SOUTH PORTLAND — After she was diagnosed with breast cancer, Diane Engel of Brunswick said, the family and youth programming at the Dempsey Center helped her children “feel normal in an abnormal situation.”

Those services were previously offered only in Lewiston. Now, the Dempsey Center also offers cancer support services for families with children and/or teens at 778 Main St.

Healing Tree Youth & Family Services include counseling and consultation services for parents and individuals, with parent-child and family therapy services available. Workshops and programs are designed specifically for youth and families, and include therapeutic adventure day trips and summer programs, and resources such as a lending library and take-home resource packs for children and teens.

Kailie Sullivan, who manages Healing Tree, said the programming is free and aims to aid all young people dealing with cancer, whether it’s their own diagnosis or that of a friend or relative.

“(The Healing Tree)is based on the idea that when a family comes in … they really need wrap-around, personalized support,” Sullivan said.

Each family is paired with a counselor who works with them to determine their needs and which services and structure would benefit them most.

“We recognize that when cancer impacts one person, there’s almost always a ripple effect,” Sullivan said. “It happens to a family, not just one person. That need wasn’t really addressed comprehensively (before the Dempsey Center), so staff recognized the unmet need.”

Everyone copes differently with bad news, Sullivan added, especially children.

“Kids are not miniature adults,” she said. “The way that they process and express emotions and feelings is very different, dependent on their developmental stage. … Age doesn’t always correlate with emotional maturity or ability to understand.”

Further, she noted, every family is different, too.

Engel said she and her family have been utilizing the services offered at the Dempsey Center’s Lewiston location for two years.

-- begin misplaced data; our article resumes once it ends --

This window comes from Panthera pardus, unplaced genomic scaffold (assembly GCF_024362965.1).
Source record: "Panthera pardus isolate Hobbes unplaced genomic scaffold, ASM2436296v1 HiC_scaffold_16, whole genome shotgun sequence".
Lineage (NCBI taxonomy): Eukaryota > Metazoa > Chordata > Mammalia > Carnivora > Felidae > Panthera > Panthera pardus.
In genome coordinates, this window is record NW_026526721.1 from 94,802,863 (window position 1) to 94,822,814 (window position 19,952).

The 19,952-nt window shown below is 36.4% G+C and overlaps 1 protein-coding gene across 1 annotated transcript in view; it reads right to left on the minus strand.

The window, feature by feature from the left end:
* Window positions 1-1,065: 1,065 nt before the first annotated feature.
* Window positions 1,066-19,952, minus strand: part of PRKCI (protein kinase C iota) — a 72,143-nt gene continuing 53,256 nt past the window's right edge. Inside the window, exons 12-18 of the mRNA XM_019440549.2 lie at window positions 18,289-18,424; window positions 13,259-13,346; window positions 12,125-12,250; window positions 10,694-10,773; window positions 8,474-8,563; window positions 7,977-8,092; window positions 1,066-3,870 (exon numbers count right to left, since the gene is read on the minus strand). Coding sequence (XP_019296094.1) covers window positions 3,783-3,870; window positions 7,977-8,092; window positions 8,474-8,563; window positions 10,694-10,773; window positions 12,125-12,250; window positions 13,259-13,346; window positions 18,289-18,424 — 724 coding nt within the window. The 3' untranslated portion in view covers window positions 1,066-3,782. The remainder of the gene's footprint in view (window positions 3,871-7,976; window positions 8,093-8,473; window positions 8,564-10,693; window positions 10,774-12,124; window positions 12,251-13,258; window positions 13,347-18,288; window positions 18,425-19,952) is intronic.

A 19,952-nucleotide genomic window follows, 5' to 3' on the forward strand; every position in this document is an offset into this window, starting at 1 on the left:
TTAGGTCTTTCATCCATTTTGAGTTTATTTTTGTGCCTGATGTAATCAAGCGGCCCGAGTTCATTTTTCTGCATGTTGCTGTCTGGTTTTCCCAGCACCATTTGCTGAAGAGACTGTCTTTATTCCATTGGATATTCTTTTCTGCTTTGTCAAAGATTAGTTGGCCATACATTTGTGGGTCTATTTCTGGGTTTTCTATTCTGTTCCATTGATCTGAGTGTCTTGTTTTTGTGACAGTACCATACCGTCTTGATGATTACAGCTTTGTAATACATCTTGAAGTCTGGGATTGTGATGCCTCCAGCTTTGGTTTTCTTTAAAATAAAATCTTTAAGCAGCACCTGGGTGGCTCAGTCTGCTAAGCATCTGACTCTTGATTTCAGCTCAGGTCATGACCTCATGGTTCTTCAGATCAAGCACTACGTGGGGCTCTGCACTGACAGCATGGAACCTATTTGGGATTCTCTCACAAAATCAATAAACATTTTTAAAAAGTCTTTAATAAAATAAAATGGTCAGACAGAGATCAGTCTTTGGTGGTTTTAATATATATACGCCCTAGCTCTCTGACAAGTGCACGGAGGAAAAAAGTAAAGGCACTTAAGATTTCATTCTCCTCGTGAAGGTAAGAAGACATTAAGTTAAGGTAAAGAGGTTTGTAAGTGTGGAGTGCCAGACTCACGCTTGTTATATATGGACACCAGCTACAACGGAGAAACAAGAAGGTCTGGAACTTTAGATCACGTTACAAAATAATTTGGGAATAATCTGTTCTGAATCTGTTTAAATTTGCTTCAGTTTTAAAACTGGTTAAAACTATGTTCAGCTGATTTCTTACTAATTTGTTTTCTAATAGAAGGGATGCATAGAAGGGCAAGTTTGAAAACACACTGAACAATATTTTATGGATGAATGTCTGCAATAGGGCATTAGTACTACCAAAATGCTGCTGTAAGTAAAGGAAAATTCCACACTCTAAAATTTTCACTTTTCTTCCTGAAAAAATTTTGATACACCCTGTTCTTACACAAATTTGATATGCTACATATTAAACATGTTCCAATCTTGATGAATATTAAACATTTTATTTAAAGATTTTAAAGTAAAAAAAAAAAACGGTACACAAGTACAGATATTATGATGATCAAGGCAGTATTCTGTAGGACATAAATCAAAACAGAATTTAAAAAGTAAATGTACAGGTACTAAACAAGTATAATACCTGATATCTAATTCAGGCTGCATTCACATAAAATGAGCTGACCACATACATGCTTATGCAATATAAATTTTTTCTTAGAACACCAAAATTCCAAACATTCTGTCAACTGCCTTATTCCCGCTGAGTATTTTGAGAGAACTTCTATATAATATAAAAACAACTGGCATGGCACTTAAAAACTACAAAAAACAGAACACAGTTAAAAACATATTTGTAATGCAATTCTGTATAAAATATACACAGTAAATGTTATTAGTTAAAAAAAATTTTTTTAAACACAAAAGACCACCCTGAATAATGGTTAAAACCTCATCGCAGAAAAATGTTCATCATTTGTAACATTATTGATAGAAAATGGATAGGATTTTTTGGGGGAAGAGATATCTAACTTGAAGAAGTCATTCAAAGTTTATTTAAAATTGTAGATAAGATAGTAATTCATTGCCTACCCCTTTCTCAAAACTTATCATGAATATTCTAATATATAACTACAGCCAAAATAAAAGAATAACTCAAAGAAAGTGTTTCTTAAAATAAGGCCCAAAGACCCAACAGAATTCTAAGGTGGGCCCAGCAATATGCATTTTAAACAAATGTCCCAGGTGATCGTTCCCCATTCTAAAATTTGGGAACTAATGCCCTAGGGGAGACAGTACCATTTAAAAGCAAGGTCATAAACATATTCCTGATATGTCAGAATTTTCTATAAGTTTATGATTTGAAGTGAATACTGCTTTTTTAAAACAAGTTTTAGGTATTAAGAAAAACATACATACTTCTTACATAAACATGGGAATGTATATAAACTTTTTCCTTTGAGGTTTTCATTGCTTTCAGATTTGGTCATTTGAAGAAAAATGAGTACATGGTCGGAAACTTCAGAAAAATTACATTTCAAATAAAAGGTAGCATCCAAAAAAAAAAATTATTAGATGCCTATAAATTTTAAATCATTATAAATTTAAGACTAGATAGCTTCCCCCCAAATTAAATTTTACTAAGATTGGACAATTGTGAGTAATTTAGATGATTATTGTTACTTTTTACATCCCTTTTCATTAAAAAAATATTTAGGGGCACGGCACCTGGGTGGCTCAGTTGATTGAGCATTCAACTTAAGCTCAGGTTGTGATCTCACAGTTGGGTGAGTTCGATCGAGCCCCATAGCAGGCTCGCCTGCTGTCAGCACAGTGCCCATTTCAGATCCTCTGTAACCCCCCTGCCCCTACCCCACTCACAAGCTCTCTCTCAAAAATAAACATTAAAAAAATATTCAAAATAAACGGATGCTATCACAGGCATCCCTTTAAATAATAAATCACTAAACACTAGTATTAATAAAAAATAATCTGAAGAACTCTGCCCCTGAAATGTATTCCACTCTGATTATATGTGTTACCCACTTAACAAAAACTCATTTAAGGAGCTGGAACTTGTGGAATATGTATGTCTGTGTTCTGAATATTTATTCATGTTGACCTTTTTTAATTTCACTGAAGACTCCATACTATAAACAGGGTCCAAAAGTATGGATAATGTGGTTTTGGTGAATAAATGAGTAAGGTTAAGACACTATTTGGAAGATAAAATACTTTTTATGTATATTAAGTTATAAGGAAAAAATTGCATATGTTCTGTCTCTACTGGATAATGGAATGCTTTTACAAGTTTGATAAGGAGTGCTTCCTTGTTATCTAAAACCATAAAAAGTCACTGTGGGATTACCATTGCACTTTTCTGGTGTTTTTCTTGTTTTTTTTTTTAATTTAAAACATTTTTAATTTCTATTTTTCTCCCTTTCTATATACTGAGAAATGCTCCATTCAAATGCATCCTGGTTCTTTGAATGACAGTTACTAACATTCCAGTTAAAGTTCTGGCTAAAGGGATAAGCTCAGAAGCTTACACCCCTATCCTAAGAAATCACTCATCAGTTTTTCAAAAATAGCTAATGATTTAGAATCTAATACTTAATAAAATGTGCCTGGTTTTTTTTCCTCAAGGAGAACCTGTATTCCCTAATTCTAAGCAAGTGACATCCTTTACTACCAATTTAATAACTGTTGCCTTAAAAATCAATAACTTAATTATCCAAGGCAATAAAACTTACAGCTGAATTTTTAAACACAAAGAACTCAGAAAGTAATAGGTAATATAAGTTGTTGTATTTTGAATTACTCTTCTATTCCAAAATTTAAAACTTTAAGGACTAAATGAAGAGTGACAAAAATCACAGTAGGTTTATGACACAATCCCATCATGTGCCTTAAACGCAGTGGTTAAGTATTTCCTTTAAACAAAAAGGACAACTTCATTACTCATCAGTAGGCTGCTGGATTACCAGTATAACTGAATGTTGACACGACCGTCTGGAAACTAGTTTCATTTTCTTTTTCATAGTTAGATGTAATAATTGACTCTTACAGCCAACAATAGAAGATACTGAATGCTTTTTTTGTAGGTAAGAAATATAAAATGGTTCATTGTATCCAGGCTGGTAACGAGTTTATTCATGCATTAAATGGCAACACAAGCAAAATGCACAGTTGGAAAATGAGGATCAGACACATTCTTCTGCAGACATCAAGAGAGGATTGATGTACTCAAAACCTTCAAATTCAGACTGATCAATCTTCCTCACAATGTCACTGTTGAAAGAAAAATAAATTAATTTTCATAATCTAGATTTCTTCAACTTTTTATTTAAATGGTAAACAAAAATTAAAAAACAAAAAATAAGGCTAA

Her 16-year-old daughter, Lexi, and her 13-year-old son, Aidan, take part in teen group programs as often as once a week.

“At the time the Dempsey Center offered the kids the program, the cancer was still so new. I had been diagnosed a month before,” Engel said. “It’s allowed them to have a safe space where they can talk about their feelings. … Everyone there has been impacted in some way.”

She said her children also attended the center’s summer camp, Space to Breathe, a five-day overnight stay based at Camp Kieve in Nobleboro, where teens have the chance to take a break from and reflect on the challenges that come with a cancer diagnosis.

According to Engel, when she first learned of her cancer and told her children, they didn’t understand how to process the news or what it meant, because they didn’t have a “baseline.”

“From my perspective it was a lot different. … When I told them they both thought I was going to die immediately, they didn’t know,” Engel said. “It was so new and scary.”

Since partaking in Healing Tree services, Engel said she’s seen a “noticeable difference” in how her kids talk and think about cancer.

“They’re kids dealing with an adult situation,” she said. “It’s taught them to feel accepted … (and) realize it’s OK to feel upset and anxious and fatigued. It’s really opened their eyes.”

About 205 individuals utilize Healing Tree services in Lewiston, according to Sullivan. So far, only a handful or so have taken advantage in South Portland.

“Half the battle is reaching them,” she said.

Engel, who maintains a Facebook page and blog, Diane’s Warriors, where she keeps followers updated and raises money for the Dempsey Center, praised Sullivan and the Dempsey Center for their dedication to families in Southern Maine.

She said she’s excited to see the Healing Tree grow, and hopes the Dempsey Center could eventually expand enough to meet families in northern Maine, where she believes they’re needed most.

“It’ll be amazing to be able to serve more families,” Engel said. “The need will not go away. That’s the sad part, there’s always going to be someone being diagnosed.”

Jocelyn Van Saun can be reached at 781-3661, ext. 183 or [email protected]. Follow her on Twitter @JocelynVanSaun.

Diane Engel of Brunswick, center, with her father Jay Lord, left, husband Jeremy, and children Lexi and Aidan at the 10th annual Dempsey Challenge last September in Lewiston. Engel said since her breat cancer diagnosis about two years ago, her Brunswick family has utilized the center’s Healing Tree services, which are now also available in South Portland.

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